CNN: Delivering Essential Supplies in a Conflict Zone
Hayel Saeed Anam Group (HSA) began life in 1938 as a small shop in Aden, Yemen. Since then, it has grown into the country’s largest company, responsible not just for a vast range of products but much of Yemen’s infrastructure.
With the country gripped in a six-year conflict that shows no signs of abating, HSA was already well versed in keeping its products – including vital food and medicine – flowing during a time of crisis. But the pandemic propelled what were already some of the world’s most challenging circumstances into an even more dangerous situation.
Tasked with distributing crucial supplies in a pandemic-afflicted humanitarian crisis, HSA responded with the planet’s most comprehensive digital transformation – beginning with underground cables and ending with Microsoft Cloud.
Yemen’s infrastructure bears the scars of civil war. Roads and telephone towers are broken and creaking. Internet access is unreliable and primarily confined to cities. Physical data centers are perpetually at risk of becoming collateral damage to the conflict that surrounds them.
HSA has long been a major investor in Yemen’s infrastructure, pumping resources into repairing travel routes and maintaining communication networks, which are essential for distributing the company’s products and invaluable to the people living there.
When the virus arrived, the internet became even more crucial for HSA’s operations - the business was suddenly faced with migrating 20,000 employees, across 57 operating companies, to primarily virtual workflows. While in the west, this process can be as simple as building a plan and subscribing, in Yemen, it was considerably more complicated.
Investing in digital
Any good communications network needs a solid infrastructure, so HSA began with the fundamentals: Upgrading the copper internet cables to faster, more reliable fiber-optic.
In parallel, the company migrated to Microsoft Azure. HSA’s IT had been based in its local data centers. But with everybody working online, they needed a more reliable, more secure solution. Hosted overseas, Azure’s service was insulated from the conflict, and Microsoft’s world-class- cloud security ensured the company’s data was protected.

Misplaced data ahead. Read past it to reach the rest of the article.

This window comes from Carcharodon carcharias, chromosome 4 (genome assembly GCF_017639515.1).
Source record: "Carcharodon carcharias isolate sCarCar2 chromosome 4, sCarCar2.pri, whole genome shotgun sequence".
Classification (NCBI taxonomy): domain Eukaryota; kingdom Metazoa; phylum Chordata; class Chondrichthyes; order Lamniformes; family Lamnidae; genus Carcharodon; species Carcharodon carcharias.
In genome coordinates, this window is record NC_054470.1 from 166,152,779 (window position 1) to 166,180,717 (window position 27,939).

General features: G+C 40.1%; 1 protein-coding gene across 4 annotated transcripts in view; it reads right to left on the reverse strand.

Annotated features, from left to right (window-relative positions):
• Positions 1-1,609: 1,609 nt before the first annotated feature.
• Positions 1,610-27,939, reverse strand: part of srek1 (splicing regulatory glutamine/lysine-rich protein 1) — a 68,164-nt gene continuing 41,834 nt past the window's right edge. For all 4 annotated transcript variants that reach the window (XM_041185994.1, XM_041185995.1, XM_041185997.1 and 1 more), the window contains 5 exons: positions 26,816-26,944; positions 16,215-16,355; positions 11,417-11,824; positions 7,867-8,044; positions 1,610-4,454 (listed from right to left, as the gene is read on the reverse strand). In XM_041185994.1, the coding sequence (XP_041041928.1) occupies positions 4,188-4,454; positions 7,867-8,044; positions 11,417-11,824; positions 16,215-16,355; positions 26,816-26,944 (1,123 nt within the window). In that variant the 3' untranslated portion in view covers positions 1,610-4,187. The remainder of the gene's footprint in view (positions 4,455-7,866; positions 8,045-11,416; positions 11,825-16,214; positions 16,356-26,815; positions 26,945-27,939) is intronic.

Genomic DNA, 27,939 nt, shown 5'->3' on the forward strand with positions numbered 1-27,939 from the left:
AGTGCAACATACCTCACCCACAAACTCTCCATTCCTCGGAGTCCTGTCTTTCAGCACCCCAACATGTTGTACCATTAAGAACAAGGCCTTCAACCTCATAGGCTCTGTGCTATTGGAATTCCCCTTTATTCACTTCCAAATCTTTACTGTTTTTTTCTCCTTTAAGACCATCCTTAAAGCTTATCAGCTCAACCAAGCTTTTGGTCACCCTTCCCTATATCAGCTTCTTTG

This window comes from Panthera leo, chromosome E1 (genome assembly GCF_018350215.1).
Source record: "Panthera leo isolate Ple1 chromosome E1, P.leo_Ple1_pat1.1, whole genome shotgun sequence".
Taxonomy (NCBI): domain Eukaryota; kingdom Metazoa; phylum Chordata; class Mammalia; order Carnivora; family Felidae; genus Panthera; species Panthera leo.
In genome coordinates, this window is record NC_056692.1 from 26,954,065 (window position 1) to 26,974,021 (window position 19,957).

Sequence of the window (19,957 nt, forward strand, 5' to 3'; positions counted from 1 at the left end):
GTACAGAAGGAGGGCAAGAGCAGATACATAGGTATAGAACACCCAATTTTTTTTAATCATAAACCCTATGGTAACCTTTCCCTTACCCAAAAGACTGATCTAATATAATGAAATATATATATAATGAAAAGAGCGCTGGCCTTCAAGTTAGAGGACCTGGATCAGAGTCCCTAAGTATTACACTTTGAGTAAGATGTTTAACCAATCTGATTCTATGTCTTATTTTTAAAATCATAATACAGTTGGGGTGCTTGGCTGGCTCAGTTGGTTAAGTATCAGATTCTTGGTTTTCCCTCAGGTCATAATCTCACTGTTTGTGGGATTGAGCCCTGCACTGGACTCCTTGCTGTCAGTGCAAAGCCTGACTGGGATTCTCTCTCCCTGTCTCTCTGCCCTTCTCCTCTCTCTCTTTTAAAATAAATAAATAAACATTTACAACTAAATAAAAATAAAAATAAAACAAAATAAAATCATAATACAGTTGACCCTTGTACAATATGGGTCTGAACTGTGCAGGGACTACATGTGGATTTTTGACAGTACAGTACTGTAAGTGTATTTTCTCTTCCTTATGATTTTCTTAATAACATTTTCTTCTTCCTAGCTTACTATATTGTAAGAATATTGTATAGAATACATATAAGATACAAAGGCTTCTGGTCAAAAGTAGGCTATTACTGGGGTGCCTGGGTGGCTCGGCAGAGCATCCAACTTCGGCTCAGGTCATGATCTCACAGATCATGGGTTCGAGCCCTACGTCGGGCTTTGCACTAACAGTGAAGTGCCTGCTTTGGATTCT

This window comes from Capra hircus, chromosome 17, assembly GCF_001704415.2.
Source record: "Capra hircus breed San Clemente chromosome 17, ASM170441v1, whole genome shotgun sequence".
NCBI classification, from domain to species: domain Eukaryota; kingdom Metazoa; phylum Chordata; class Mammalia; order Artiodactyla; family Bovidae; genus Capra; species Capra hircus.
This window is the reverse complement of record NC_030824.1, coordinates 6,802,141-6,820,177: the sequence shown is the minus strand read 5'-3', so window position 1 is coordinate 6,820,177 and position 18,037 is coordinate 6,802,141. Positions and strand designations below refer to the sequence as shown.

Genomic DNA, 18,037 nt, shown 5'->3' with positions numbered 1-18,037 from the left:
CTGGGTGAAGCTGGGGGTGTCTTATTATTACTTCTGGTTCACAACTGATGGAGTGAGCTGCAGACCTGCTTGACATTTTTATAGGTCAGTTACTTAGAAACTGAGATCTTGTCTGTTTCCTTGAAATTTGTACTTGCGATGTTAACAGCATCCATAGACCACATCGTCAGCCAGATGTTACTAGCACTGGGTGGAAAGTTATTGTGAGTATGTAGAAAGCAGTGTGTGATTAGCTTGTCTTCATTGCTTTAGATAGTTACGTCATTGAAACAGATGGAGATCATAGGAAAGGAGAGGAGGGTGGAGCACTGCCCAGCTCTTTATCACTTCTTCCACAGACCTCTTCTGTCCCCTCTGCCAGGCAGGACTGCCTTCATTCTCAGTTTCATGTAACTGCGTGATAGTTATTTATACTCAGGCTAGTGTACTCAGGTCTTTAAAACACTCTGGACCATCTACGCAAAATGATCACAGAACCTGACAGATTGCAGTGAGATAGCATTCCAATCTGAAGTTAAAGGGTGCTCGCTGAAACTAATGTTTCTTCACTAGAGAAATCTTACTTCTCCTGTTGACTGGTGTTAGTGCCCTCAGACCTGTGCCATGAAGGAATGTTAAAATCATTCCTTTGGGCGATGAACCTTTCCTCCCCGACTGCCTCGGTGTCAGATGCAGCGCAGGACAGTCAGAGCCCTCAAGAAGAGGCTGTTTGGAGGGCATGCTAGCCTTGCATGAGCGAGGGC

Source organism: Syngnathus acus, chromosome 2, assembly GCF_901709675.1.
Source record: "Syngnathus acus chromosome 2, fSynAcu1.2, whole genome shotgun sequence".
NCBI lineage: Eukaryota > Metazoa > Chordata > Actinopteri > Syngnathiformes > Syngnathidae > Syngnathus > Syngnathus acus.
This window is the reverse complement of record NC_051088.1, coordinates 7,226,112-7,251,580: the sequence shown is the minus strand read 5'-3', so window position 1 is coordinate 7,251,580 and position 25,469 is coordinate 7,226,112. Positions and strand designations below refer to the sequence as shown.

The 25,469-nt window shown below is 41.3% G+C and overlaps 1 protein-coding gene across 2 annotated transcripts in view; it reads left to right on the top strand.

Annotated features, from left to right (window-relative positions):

The move to Azure also served to consolidate existing disconnected systems, replacing them with a joined-up Office 365 and Teams set-up, which focused on remote collaboration.
A shift like this needs careful management since new technology needs onboarding with unfamiliar employees. In Microsoft, HSA found a partner who could support the training required to make the transition.
Building Yemen’s future
To date, 60% of HSA’s operating companies have migrated to Microsoft workflows, enabling the group to continue delivering vital supplies to millions of Yemenis during what the UN describes as the “world’s worst humanitarian crisis.”
But as Mohamed Khalifa, Chief Information & Technology Officer (CIO, CTO) at HSA, explains, the company views its digital transformation as more than just a short-term response to Covid-19. It is laying the groundwork for a time “when Yemen emerges from conflict.”
It is for this reason that the company has “invested hundreds of thousands in Yemen’s internet infrastructure” beyond its network, “introducing 21st-century connectivity to areas that had none before – paving the way for local economic development,” says Khalifa.
And HSA is committed to continuing its Microsoft-partnered digital training, injecting invaluable skills into the Yemeni workforce.
Having secured Yemen’s food and medicine supply, HSA’s digital transformation may yet secure the country’s future.